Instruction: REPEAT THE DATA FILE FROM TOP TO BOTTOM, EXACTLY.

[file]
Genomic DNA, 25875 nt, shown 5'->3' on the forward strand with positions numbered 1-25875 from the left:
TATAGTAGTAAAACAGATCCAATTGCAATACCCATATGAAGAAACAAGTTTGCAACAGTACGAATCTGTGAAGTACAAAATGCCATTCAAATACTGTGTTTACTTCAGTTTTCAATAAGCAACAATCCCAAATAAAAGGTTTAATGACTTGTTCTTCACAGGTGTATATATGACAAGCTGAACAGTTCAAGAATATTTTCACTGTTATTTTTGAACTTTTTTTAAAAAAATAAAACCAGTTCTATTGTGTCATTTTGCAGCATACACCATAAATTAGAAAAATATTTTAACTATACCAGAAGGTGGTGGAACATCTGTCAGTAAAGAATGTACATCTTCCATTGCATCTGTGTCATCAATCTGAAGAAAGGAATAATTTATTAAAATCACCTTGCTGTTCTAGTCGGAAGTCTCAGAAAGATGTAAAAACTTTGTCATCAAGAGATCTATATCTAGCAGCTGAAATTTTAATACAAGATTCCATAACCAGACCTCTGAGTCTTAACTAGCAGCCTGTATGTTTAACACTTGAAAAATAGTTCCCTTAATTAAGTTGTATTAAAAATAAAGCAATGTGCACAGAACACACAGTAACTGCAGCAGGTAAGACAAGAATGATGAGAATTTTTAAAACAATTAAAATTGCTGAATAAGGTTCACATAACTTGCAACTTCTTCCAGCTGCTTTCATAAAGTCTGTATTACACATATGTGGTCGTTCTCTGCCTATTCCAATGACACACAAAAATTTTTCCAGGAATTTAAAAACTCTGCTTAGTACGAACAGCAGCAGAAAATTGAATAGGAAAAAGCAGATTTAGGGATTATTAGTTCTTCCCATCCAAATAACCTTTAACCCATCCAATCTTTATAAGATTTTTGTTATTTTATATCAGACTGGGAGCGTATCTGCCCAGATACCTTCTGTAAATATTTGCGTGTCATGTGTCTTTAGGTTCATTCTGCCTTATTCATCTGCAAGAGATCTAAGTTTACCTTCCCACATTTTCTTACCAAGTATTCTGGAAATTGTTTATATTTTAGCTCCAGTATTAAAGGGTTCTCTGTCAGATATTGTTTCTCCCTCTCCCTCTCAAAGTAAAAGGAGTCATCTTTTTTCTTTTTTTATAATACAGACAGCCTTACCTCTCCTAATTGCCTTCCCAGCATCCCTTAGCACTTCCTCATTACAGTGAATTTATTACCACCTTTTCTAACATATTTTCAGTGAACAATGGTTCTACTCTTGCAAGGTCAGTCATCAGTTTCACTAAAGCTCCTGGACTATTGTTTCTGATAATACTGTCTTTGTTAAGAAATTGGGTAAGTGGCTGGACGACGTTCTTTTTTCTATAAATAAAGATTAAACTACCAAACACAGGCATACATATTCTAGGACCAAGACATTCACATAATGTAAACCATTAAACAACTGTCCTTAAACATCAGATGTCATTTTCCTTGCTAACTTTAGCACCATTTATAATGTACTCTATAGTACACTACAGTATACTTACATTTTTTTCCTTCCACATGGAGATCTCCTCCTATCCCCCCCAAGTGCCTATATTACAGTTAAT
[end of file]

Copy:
Genomic DNA, 25875 nt, shown 5'->3' on the forward strand with positions numbered 1-25875 from the left:
TATAGTAGTAAAACAGATCCAATTGCAATACCCATATGAAGAAACAAGTTTGCAACAGTACGAATCTGTGAAGTACAAAATGCCATTCAAATACTGTGTTTACTTCAGTTTTCAATAAGCAACAATCCCAAATAAAAGGTTTAATGACTTGTTCTTCACAGGTGTATATATGACAAGCTGAACAGTTCAAGAATATTTTCACTGTTATTTTTGAACTTTTTTTAAAAAAATAAAACCAGTTCTATTGTGTCATTTTGCAGCATACACCATAAATTAGAAAAATATTTTAACTATACCAGAAGGTGGTGGAACATCTGTCAGTAAAGAATGTACATCTTCCATTGCATCTGTGTCATCAATCTGAAGAAAGGAATAATTTATTAAAATCACCTTGCTGTTCTAGTCGGAAGTCTCAGAAAGATGTAAAAACTTTGTCATCAAGAGATCTATATCTAGCAGCTGAAATTTTAATACAAGATTCCATAACCAGACCTCTGAGTCTTAACTAGCAGCCTGTATGTTTAACACTTGAAAAATAGTTCCCTTAATTAAGTTGTATTAAAAATAAAGCAATGTGCACAGAACACACAGTAACTGCAGCAGGTAAGACAAGAATGATGAGAATTTTTAAAACAATTAAAATTGCTGAATAAGGTTCACATAACTTGCAACTTCTTCCAGCTGCTTTCATAAAGTCTGTATTACACATATGTGGTCGTTCTCTGCCTATTCCAATGACACACAAAAATTTTTCCAGGAATTTAAAAACTCTGCTTAGTACGAACAGCAGCAGAAAATTGAATAGGAAAAAGCAGATTTAGGGATTATTAGTTCTTCCCATCCAAATAACCTTTAACCCATCCAATCTTTATAAGATTTTTGTTATTTTATATCAGACTGGGAGCGTATCTGCCCAGATACCTTCTGTAAATATTTGCGTGTCATGTGTCTTTAGGTTCATTCTGCCTTATTCATCTGCAAGAGATCTAAGTTTACCTTCCCACATTTTCTTACCAAGTATTCTGGAAATTGTTTATATTTTAGCTCCAGTATTAAAGGGTTCTCTGTCAGATATTGTTTCTCCCTCTCCCTCTCAAAGTAAAAGGAGTCATCTTTTTTCTTTTTTTATAATACAGACAGCCTTACCTCTCCTAATTGCCTTCCCAGCATCCCTTAGCACTTCCTCATTACAGTGAATTTATTACCACCTTTTCTAACATATTTTCAGTGAACAATGGTTCTACTCTTGCAAGGTCAGTCATCAGTTTCACTAAAGCTCCTGGACTATTGTTTCTGATAATACTGTCTTTGTTAAGAAATTGGGTAAGTGGCTGGACGACGTTCTTTTTTCTATAAATAAAGATTAAACTACCAAACACAGGCATACATATTCTAGGACCAAGACATTCACATAATGTAAACCATTAAACAACTGTCCTTAAACATCAGATGTCATTTTCCTTGCTAACTTTAGCACCATTTATAATGTACTCTATAGTACACTACAGTATACTTACATTTTTTTCCTTCCACATGGAGATCTCCTCCTATCCCCCCCAAGTGCCTATATTACAGTTAAT